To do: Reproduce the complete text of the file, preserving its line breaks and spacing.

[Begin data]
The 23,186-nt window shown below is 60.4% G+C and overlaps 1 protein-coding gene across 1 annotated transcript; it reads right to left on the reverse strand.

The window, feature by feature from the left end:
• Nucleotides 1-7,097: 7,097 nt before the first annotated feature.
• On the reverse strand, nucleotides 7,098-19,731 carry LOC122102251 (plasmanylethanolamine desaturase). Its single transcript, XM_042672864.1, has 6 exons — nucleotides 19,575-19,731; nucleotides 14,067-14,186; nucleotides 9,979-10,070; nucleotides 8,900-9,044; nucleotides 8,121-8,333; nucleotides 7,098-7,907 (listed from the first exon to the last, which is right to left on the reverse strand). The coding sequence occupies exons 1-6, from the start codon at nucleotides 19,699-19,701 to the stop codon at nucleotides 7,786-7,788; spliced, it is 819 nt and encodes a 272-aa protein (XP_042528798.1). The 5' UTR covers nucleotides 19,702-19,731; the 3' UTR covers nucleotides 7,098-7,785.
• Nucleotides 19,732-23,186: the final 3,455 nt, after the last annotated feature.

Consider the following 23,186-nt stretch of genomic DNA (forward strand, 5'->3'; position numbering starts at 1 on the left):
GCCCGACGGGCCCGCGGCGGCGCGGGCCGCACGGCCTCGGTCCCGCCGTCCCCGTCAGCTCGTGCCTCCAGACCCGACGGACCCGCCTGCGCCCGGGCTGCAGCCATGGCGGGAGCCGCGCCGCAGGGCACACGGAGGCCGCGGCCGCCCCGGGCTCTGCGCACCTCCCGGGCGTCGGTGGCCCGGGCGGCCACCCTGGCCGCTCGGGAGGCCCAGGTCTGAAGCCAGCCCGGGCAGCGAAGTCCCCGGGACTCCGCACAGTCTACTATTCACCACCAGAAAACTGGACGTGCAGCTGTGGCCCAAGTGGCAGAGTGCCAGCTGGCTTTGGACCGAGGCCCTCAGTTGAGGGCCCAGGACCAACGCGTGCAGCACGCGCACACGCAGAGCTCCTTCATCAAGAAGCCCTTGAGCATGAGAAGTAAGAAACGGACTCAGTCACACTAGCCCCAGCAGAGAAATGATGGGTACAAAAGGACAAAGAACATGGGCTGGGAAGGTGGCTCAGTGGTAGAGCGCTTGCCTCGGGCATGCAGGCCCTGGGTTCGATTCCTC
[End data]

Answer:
The 23,186-nt window shown below is 60.4% G+C and overlaps 1 protein-coding gene across 1 annotated transcript; it reads right to left on the reverse strand.

The window, feature by feature from the left end:
• Nucleotides 1-7,097: 7,097 nt before the first annotated feature.
• On the reverse strand, nucleotides 7,098-19,731 carry LOC122102251 (plasmanylethanolamine desaturase). Its single transcript, XM_042672864.1, has 6 exons — nucleotides 19,575-19,731; nucleotides 14,067-14,186; nucleotides 9,979-10,070; nucleotides 8,900-9,044; nucleotides 8,121-8,333; nucleotides 7,098-7,907 (listed from the first exon to the last, which is right to left on the reverse strand). The coding sequence occupies exons 1-6, from the start codon at nucleotides 19,699-19,701 to the stop codon at nucleotides 7,786-7,788; spliced, it is 819 nt and encodes a 272-aa protein (XP_042528798.1). The 5' UTR covers nucleotides 19,702-19,731; the 3' UTR covers nucleotides 7,098-7,785.
• Nucleotides 19,732-23,186: the final 3,455 nt, after the last annotated feature.

Consider the following 23,186-nt stretch of genomic DNA (forward strand, 5'->3'; position numbering starts at 1 on the left):
GCCCGACGGGCCCGCGGCGGCGCGGGCCGCACGGCCTCGGTCCCGCCGTCCCCGTCAGCTCGTGCCTCCAGACCCGACGGACCCGCCTGCGCCCGGGCTGCAGCCATGGCGGGAGCCGCGCCGCAGGGCACACGGAGGCCGCGGCCGCCCCGGGCTCTGCGCACCTCCCGGGCGTCGGTGGCCCGGGCGGCCACCCTGGCCGCTCGGGAGGCCCAGGTCTGAAGCCAGCCCGGGCAGCGAAGTCCCCGGGACTCCGCACAGTCTACTATTCACCACCAGAAAACTGGACGTGCAGCTGTGGCCCAAGTGGCAGAGTGCCAGCTGGCTTTGGACCGAGGCCCTCAGTTGAGGGCCCAGGACCAACGCGTGCAGCACGCGCACACGCAGAGCTCCTTCATCAAGAAGCCCTTGAGCATGAGAAGTAAGAAACGGACTCAGTCACACTAGCCCCAGCAGAGAAATGATGGGTACAAAAGGACAAAGAACATGGGCTGGGAAGGTGGCTCAGTGGTAGAGCGCTTGCCTCGGGCATGCAGGCCCTGGGTTCGATTCCTC